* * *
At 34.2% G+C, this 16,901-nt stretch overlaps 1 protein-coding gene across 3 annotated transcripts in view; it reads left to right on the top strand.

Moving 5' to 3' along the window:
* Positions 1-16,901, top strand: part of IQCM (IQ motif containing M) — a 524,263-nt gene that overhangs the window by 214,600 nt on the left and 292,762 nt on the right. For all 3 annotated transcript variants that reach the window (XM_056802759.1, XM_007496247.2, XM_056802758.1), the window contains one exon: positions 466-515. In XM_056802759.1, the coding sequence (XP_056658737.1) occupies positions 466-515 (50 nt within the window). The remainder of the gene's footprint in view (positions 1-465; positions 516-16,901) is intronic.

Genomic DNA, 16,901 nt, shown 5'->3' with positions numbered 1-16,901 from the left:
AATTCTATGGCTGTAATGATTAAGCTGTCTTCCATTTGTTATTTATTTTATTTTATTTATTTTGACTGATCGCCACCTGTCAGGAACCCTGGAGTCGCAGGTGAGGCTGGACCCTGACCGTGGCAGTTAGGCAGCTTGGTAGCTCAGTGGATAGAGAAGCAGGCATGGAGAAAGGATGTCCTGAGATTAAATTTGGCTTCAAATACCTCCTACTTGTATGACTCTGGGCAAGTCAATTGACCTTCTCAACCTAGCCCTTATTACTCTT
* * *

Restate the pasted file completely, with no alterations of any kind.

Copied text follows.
At 34.2% G+C, this 16,901-nt stretch overlaps 1 protein-coding gene across 3 annotated transcripts in view; it reads left to right on the top strand.

Moving 5' to 3' along the window:
* Positions 1-16,901, top strand: part of IQCM (IQ motif containing M) — a 524,263-nt gene that overhangs the window by 214,600 nt on the left and 292,762 nt on the right. For all 3 annotated transcript variants that reach the window (XM_056802759.1, XM_007496247.2, XM_056802758.1), the window contains one exon: positions 466-515. In XM_056802759.1, the coding sequence (XP_056658737.1) occupies positions 466-515 (50 nt within the window). The remainder of the gene's footprint in view (positions 1-465; positions 516-16,901) is intronic.

Genomic DNA, 16,901 nt, shown 5'->3' with positions numbered 1-16,901 from the left:
AATTCTATGGCTGTAATGATTAAGCTGTCTTCCATTTGTTATTTATTTTATTTTATTTATTTTGACTGATCGCCACCTGTCAGGAACCCTGGAGTCGCAGGTGAGGCTGGACCCTGACCGTGGCAGTTAGGCAGCTTGGTAGCTCAGTGGATAGAGAAGCAGGCATGGAGAAAGGATGTCCTGAGATTAAATTTGGCTTCAAATACCTCCTACTTGTATGACTCTGGGCAAGTCAATTGACCTTCTCAACCTAGCCCTTATTACTCTT